Climate Change Act

Oral Answers to Questions — Agriculture, Environment and Rural Affairs – in the Northern Ireland Assembly at 2:00 pm on 3rd November 2020.

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Photo of Chris Lyttle Chris Lyttle Alliance 2:00 pm, 3rd November 2020

2. Mr Lyttle asked the Minister of Agriculture, Environment and Rural Affairs for an update on the delivery of a Climate Change Act to give environmental targets a strong legal underpinning, as outlined in New Decade, New Approach (NDNA). (AQO 994/17-22)

Photo of Edwin Poots Edwin Poots DUP

I am currently finalising a discussion document consultation on a future Northern Ireland climate change Bill that I will publish in the next number of weeks. A climate change Bill for Northern Ireland must be given proper thought and consultation to ensure that the measures that we take are appropriate and will deliver benefits and that we allow business time to adjust to a new way of working and, where necessary, provide financial support.

I have written to the independent expert UK Climate Change Committee (CCC) for advice on what would be our equitable contribution to the UK's net zero emissions target. I want to consider that information to ensure that our emissions reduction targets are credible and evidence-based. Unfortunately, the CCC will not be in a position to respond to my request until after it has provided advice on the UK's sixth carbon budget, which will be published in December 2020.

I will consider the responses from the discussion document consultation on a future Northern Ireland climate change Bill along with the advice provided by the CCC and then present my findings to the Northern Ireland Executive to agree a way forward.

Photo of Chris Lyttle Chris Lyttle Alliance

I thank the Minister for his response. What is the Environment Minister's timescale for the enactment of a climate change Act? Would it not be better for him to add his support to the passage of the cross-party climate change private Member's Bill?

Photo of Edwin Poots Edwin Poots DUP

The lifetime of this Assembly.

No, it would not be, because rushed legislation is not normally good legislation, as the Member well knows. We are going about the process correctly. There will be a public consultation, which you normally do before you introduce legislation. Legislating without consultation is not good practice. It does not give the respect to the public that should be given. I will bring forward legislation that has been appropriately and correctly carried out, as opposed to the rushed legislation that he appears to back.

Photo of Philip McGuigan Philip McGuigan Sinn Féin

The North is the only jurisdiction in these islands that does not have a climate Bill. Given that you, Minister, said in the Assembly two months ago that your officials would begin work to scope out the options for climate change legislation, surely you are in a position to give a definitive time frame to the Assembly.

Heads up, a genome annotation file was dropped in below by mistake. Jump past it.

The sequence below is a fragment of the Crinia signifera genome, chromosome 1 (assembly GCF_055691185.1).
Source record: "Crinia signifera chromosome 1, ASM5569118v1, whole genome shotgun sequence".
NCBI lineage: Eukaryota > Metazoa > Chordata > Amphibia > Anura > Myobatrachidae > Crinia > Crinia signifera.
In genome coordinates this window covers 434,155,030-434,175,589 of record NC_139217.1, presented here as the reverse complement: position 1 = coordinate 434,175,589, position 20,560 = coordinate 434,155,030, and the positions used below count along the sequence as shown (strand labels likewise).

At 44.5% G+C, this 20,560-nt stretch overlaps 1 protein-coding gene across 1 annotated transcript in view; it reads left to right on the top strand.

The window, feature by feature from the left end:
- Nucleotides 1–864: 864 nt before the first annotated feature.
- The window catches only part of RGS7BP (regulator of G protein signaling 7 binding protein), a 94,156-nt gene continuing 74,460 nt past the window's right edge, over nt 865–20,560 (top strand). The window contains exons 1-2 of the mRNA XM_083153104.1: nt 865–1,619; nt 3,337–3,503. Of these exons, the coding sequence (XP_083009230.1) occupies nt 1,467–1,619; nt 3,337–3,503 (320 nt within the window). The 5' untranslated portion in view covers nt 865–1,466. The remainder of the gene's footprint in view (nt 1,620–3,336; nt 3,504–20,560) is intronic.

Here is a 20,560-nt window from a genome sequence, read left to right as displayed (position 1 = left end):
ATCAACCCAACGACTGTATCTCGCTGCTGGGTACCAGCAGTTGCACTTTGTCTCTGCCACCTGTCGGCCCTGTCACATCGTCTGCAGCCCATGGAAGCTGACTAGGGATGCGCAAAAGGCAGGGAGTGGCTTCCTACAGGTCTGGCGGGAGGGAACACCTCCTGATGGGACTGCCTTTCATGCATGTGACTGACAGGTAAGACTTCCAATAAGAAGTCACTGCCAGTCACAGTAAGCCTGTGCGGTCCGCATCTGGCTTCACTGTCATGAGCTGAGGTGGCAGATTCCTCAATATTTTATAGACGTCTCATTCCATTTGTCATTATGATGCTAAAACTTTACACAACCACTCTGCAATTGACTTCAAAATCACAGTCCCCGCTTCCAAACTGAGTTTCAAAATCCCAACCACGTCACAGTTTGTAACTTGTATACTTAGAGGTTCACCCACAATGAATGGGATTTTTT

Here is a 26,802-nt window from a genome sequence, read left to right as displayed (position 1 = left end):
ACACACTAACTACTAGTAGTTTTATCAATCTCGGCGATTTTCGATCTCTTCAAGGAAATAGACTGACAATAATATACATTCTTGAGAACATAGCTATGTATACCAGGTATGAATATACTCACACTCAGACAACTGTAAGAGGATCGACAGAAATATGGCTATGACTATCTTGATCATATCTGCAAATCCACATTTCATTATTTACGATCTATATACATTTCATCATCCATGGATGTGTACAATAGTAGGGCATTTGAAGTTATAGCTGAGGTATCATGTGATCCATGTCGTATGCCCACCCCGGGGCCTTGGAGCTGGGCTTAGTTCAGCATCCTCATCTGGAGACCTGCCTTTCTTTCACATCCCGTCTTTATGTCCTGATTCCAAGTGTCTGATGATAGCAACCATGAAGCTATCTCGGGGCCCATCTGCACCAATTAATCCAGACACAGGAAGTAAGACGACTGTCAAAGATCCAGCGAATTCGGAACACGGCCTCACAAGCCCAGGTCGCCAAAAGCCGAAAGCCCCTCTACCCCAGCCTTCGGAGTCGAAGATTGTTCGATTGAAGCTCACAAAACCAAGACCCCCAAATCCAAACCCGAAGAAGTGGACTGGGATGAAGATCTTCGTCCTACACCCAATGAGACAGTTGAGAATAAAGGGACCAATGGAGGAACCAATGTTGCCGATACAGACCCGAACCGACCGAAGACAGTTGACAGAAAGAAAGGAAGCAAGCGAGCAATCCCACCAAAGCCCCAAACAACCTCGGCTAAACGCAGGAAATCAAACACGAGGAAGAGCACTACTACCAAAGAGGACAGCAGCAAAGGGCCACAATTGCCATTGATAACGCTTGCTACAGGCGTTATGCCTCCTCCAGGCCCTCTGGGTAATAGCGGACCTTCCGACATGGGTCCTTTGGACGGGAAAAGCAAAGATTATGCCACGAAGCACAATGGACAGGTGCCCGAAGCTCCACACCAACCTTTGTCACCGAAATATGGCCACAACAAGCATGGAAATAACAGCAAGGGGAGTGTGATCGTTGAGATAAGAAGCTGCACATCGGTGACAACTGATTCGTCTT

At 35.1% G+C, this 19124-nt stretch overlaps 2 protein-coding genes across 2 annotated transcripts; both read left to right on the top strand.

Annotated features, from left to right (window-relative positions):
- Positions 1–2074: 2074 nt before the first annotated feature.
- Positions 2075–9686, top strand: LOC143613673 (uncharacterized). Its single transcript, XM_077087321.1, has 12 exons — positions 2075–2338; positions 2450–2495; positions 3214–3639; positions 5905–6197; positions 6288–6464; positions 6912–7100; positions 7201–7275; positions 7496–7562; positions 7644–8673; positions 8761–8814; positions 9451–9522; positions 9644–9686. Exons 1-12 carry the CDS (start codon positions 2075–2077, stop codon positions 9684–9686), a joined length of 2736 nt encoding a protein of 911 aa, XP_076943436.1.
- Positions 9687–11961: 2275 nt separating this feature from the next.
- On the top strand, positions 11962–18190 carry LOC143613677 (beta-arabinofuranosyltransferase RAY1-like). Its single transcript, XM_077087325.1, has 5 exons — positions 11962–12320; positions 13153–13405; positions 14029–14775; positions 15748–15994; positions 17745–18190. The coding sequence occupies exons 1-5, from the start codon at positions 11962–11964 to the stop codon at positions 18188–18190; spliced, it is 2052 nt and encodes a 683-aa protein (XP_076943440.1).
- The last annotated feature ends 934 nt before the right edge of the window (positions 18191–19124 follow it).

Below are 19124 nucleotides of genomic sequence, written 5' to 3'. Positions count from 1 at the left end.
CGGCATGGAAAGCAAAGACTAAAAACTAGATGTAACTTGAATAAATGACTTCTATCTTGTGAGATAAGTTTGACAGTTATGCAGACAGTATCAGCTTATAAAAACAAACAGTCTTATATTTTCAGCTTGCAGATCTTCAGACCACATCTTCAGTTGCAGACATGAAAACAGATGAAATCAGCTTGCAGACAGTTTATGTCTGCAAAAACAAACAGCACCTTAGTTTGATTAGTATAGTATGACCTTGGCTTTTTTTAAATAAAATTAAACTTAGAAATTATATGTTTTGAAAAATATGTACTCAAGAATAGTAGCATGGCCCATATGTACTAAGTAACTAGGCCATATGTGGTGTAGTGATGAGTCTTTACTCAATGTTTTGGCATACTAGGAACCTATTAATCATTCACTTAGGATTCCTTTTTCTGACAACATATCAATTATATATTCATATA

Photo of Edwin Poots Edwin Poots DUP

The time frame is that we are close to having a consultation document ready and we will then go to public consultation. You take a decision after you publicly consult, not before. That gives the public some credibility. We will consult with the intention of proceeding with a climate change Act, but let us consult the public on it and do the thing appropriately, as opposed to ignoring what the public have to say.

Photo of Cara Hunter Cara Hunter Social Democratic and Labour Party

Does the Minister agree that it is crucial that environmental targets are given a strong legal underpinning and that it is vital that we do all that we can to prevent coastal erosion in areas such as the north coast?

Photo of Edwin Poots Edwin Poots DUP

Coastal erosion is a significant issue. It is probably an issue of even greater significance in County Down than County Antrim, but nonetheless we have a beautiful coastline that needs to be protected. That is a course of work that we are currently doing, and we will continue to support other organisations and provide our own qualitative work.

In terms of underpinning, we need to set targets that are reasonable and achievable and that will make a difference. We do not have to wait for a climate change Act to do some of that. For example, we are looking at targets at the moment of 65% recycling, which would be an increase on the 50% that we have achieved ahead of schedule. I would like to push that to 70%. The UK position is 65%. We have already overstepped our target on renewable energy. We were to produce 20% by 2020, but we are well over 40%; I think that it is around 45%.

I want to see that percentage go upwards still. We could be setting a target of 70% for renewable energy.

Those are all things that are achievable and will make a real difference, and that is what is important. An Act in and of itself is fine. I have no issues with having an Act, but an Act alone will not achieve those things unless we set ourselves targets that we fulfil. History tells us that we have been fulfilling targets, and we will set targets that we will fulfil going forward as well.